From the outset, numerous members of the faculty, staff, and administration at Plattsburgh State formed an important part of the campus antiwar movement.
Many had already been involved in peace and social justice movements for years prior and were able to offer experience and a seasoned perspective. They served as faculty advisors to clubs and organizations, such as Students for a Democratic Society and the Draft Information Center, organized and participated in teach-ins and community forums, taught special seminars and classes, and supported student initiatives.
“Peace Sessions Draw Students and Faculty”
-Northern Light headline reporting on the seminar program “Pathways to Peace” held at the Valcour Educational Conference Center. October 12, 1966.
President of the College from 1954-74, Dr. George Angell made no secret of his antiwar stance and sought to craft an approach to the campus movement that was both pragmatic and in keeping with his personal views. Even with prevailing sentiment against him, Dr. Angell remained an active participant in antiwar activity. He marched and attended vigils with students, facilitated a sit-in at his office, supported student strikes, worked in close collaboration with the Student Association, and confronted controversy head-on.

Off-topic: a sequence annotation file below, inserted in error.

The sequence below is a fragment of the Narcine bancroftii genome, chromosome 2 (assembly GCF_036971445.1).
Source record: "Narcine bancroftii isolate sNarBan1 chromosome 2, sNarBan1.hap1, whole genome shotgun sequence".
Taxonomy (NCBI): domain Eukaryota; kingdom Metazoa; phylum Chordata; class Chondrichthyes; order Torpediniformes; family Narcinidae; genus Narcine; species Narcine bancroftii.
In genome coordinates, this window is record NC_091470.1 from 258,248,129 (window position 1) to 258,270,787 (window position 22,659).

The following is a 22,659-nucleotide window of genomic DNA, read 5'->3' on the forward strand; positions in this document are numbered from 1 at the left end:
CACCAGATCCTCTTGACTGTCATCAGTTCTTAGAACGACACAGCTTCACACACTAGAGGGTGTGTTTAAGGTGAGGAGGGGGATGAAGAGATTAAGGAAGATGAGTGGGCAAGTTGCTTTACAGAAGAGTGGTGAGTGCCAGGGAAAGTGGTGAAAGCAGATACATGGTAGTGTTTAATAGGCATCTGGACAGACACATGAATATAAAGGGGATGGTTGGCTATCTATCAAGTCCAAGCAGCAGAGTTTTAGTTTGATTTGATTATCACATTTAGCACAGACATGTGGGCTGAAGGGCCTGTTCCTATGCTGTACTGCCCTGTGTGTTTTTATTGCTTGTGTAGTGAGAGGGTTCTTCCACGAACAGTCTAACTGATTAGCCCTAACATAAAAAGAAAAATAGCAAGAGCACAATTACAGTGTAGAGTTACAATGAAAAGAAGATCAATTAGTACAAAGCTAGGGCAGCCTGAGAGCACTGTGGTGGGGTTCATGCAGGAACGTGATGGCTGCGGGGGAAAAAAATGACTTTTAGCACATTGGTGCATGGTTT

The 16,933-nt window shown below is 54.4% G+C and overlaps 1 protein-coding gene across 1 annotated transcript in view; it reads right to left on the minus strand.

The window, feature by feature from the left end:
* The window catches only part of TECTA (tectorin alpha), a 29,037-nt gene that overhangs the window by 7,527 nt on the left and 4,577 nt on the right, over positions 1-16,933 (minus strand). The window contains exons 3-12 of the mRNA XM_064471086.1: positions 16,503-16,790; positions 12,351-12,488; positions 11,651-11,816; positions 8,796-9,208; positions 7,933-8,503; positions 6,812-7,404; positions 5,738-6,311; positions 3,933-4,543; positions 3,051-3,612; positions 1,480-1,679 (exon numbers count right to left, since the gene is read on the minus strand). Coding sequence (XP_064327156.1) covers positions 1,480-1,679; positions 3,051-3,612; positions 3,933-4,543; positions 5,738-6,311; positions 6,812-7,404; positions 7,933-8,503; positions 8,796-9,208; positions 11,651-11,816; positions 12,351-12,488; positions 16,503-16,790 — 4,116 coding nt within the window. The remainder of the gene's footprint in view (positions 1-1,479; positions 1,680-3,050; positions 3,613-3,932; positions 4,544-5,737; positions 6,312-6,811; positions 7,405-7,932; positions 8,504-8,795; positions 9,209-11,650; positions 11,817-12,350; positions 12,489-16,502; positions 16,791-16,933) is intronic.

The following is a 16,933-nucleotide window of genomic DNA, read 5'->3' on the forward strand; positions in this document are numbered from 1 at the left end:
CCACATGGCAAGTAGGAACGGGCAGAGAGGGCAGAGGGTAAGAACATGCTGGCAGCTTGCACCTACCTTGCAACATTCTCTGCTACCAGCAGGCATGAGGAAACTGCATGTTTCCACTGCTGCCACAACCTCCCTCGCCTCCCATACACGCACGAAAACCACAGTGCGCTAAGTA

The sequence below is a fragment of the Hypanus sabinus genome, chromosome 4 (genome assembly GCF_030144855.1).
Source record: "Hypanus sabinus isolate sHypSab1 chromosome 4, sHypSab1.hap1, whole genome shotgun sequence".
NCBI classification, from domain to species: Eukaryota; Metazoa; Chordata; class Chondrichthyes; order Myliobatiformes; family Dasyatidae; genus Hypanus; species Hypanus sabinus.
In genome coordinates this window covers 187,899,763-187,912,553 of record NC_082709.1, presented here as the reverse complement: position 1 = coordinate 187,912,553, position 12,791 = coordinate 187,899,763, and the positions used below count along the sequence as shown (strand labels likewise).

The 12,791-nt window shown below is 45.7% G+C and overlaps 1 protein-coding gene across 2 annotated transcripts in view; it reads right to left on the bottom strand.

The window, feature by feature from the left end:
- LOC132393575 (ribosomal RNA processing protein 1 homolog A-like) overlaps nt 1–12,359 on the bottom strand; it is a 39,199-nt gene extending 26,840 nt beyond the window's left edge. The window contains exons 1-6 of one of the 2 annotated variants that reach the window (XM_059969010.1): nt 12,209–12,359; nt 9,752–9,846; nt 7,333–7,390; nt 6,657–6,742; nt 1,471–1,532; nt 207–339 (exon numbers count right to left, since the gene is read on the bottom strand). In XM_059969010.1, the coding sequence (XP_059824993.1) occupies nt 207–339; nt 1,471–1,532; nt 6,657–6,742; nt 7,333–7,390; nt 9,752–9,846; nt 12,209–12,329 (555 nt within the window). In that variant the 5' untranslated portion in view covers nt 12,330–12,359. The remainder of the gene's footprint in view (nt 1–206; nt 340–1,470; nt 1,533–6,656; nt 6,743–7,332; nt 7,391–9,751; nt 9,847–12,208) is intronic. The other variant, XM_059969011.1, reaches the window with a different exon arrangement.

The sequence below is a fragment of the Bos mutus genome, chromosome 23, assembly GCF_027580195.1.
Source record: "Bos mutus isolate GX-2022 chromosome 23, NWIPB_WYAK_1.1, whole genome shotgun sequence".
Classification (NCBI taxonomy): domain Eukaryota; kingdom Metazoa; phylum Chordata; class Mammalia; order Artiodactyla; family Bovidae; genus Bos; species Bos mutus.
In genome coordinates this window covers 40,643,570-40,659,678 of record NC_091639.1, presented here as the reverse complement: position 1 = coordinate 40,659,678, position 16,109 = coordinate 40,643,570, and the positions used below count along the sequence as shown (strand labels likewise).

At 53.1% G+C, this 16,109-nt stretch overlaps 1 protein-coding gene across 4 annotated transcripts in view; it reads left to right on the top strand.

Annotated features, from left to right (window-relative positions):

The college’s decision to host an exhibit of Rockwell Kent’s Russian art stirred anger in many people. The renowned artist and Au Sable Forks resident was already viewed as a “Soviet sympathizer,” and his donation of ten thousand dollars of his 1967 Lenin Prize to the National Liberation Front to be distributed, in his words, to women and children affected by the war, caused an uproar. Angell was roundly criticized for the decision to valorize art with a Russian theme at the height of the Cold War, especially the work of an unapologetic opponent of the Vietnam War - a "traitor" aiding the enemy. When Angell invited Kent to a luncheon, the vitriol increased:
Dr. Angell is known for his extremely liberal views, but in this instance, he seems to be stretching his liberality too far.
-Press Republican, November 18, 1967.
As held true for all in the peace movement, faculty and staff faced real risks by engaging in antiwar activity. Potentially damaging their careers and future prospects, they were also leaving themselves open to surveillance and harassment by authorities seeking to intimidate voices of dissent into silence. Accusations of “indoctrinating students” was part of the moral injury they had to contend with, in addition to the hostility of their own colleagues at times.
…it was alleged by [Social Sciences Chairman] Dr. Bernstein that the Teach-In was being “staged” by Dr. Shah and SDS [Students for a Democratic Society]…Dr. Eugene [L]ink was the moderator and later reported “pressure and opposition” from Chairman Bernstein concerning the Teach-In.
-Northern Light. May 19, 1967.